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People Watching: A Guide for Writers.

by Bethany Hudson


In the words of the immortal Judy Blume, “A good writer is always a people watcher.” This makes sense when one considers that all stories are, ultimately, character driven. Yes, even of so-called “plot-driven” novels. Readers only care what happens in a story if they care about who it’s happening to—or better yet, who is causing it to happen.


In other words, character drives plot.


But for a reader to care, they must first believe. Believability is the essential ingredient that will make or break the bond between reader and character.


Believable characters think, speak, and act like real people. Writers must therefore master the subtleties of how people think, speak, and act. One of the greatest tools I’ve found for developing this valuable skill is people watching.


Not to belabor the concept: People watching means just that, watching people. This may seem like a no-brainer. At least B.C. (before Covid), you were probably accustomed to seeing many people throughout a given day. But people watching is different from merely seeing people—and quite different from interacting with them.


In any encounter with another person, you are at least partially aware of your own role. To observe a person—ideally one who does not realize they’re being observed—from a distance allows you to do so with particular attention and clarity. You’ll notice things you wouldn’t normally notice. Furthermore, watching total strangers allows you the freedom to interpret what you observe without the imposition of a personality with which you’re already familiar.


The exercise is simple enough. Choose a location where you’ll be able to see multiple people going about their daily activities. A coffee shop, beach, or the food court at a mall are all great options. Bring paper and something to write with. If you want to be really clandestine, take notes on your phone. People will think you’re texting.


Pick a person. Any person.


Now let your powers of observation run wild. Record anything that sparks your interest. Details of physical features, hairstyle or dress, gestures, tone of voice, facial expressions. Try writing snatches of overheard conversation verbatim. Natural speech patterns and conversational flow can be some of the trickiest things for writers to nail.


Set yourself an amount of time. Fifteen or twenty minutes is good, but you could do an hour or even a whole afternoon. Challenge yourself to stay in place and to keep writing for that whole time. You can observe several people, but I especially recommend focusing on one. At least until they’ve wandered off, then feel free to switch; don’t be creepy and follow them. The longer you stick with one person, the more nuanced your observations will naturally become. Their novelty—the things you noticed at first—will wear off, and you’ll be forced to go deeper.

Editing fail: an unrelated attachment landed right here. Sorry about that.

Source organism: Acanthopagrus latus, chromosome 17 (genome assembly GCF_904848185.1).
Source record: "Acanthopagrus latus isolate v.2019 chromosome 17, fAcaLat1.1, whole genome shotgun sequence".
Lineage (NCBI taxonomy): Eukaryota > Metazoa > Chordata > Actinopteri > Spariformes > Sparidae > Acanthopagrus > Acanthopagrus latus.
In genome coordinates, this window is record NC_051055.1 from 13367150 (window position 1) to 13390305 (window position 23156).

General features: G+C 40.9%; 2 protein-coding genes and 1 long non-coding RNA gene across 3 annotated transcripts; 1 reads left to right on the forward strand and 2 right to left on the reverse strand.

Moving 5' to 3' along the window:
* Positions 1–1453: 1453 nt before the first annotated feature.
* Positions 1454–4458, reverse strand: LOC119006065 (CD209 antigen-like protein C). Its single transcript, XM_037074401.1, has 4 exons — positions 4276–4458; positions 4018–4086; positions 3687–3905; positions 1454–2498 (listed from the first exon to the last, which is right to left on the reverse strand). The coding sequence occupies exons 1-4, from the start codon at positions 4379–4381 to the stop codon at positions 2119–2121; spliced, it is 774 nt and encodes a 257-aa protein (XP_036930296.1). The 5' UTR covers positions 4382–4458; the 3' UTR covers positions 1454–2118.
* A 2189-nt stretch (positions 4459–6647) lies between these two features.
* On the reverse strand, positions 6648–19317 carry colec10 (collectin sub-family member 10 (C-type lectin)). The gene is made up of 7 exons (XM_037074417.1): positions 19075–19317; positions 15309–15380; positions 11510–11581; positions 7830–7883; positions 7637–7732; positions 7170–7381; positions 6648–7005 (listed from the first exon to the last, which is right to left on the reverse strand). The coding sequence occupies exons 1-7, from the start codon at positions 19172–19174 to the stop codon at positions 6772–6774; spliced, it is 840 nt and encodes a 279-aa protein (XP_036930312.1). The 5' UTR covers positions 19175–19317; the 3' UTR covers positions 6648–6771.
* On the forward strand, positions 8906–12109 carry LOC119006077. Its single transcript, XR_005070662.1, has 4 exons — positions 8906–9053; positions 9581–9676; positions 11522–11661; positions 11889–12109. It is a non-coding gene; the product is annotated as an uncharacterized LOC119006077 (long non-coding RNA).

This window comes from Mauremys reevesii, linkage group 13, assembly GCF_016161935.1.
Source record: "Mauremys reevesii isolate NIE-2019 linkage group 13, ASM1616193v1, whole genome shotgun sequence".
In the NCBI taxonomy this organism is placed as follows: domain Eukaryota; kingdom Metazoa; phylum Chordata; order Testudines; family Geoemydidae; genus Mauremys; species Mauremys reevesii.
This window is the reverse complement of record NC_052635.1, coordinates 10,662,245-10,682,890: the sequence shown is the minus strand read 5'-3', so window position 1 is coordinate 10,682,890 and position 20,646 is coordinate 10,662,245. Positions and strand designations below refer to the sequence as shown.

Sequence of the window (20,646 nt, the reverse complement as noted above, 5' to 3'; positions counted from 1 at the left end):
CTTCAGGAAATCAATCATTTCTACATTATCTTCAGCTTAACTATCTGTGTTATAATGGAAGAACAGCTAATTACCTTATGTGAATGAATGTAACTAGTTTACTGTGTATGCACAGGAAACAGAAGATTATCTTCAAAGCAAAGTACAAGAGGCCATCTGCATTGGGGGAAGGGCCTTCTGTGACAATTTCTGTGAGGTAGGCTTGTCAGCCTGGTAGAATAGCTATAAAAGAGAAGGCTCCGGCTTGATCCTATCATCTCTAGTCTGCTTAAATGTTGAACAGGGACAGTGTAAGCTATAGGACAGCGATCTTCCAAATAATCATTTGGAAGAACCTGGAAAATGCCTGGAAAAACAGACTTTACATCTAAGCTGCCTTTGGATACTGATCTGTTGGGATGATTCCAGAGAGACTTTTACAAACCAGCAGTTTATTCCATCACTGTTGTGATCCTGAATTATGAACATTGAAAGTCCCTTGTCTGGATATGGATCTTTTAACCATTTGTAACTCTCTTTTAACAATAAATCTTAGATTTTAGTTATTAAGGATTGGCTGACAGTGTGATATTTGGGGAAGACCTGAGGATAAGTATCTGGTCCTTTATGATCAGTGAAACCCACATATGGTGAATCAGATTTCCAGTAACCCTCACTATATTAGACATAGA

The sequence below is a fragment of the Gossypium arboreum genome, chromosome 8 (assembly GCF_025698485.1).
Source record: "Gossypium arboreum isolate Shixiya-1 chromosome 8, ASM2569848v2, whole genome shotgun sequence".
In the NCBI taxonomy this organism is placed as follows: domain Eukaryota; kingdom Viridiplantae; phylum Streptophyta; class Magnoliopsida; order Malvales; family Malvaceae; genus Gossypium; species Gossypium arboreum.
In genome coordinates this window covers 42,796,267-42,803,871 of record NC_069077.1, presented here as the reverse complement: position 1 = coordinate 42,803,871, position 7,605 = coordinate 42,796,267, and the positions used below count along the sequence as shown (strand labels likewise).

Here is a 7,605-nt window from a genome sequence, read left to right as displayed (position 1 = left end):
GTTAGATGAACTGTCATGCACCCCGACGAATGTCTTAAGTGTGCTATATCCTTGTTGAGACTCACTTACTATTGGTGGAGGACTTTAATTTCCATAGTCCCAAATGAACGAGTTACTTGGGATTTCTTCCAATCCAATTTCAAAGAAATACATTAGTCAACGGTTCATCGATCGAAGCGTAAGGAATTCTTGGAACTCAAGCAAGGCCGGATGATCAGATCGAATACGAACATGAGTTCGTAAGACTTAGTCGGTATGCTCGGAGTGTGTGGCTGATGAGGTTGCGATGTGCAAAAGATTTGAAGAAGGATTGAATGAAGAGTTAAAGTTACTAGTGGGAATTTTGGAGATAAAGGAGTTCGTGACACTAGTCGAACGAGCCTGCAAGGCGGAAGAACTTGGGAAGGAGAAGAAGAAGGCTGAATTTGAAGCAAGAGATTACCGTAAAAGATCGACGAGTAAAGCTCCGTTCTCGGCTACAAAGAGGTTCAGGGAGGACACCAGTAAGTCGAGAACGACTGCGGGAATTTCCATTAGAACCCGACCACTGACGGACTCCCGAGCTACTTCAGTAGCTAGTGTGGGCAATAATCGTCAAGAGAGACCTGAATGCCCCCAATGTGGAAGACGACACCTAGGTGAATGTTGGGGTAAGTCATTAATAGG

Once your time is up, you can distill your observations further. I recommend waiting until your next writing session, but you can jump straight in if you wish. This is the fun part. With what you’ve observed, make up a backstory, interaction, or psychological profile for your “character,” inspired by the person or persons you’ve been watching.


Try challenging yourself with inanimate objects. Tombstones yield great backstories. Don’t just rely on the epitaphs; notice the details of the stone itself, the pattern of moss, the divots carved by rainfall. What do they tell you? Pets, potted plants, trees, vending machines, coffee mugs—anything can be anthropomorphized. Especially if you write non-human characters, “object watching” may be a very fruitful exercise for flexing those characterization muscles.


People watching can be done at any time in the writing process, but I especially recommend it to writers who find themselves in a lull. You’re outlining your work in progress but aren’t yet ready to draft. You’ve just sent your query letters flying into the ether, and you’re not sure what to do next. You’re in the middle of drafting, but you’re stuck; your character just doesn’t feel right. Well, maybe they’re not believable enough to you.


Yet.


Spend an afternoon people watching. Maybe you’ll find them there.



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@bethanykhudson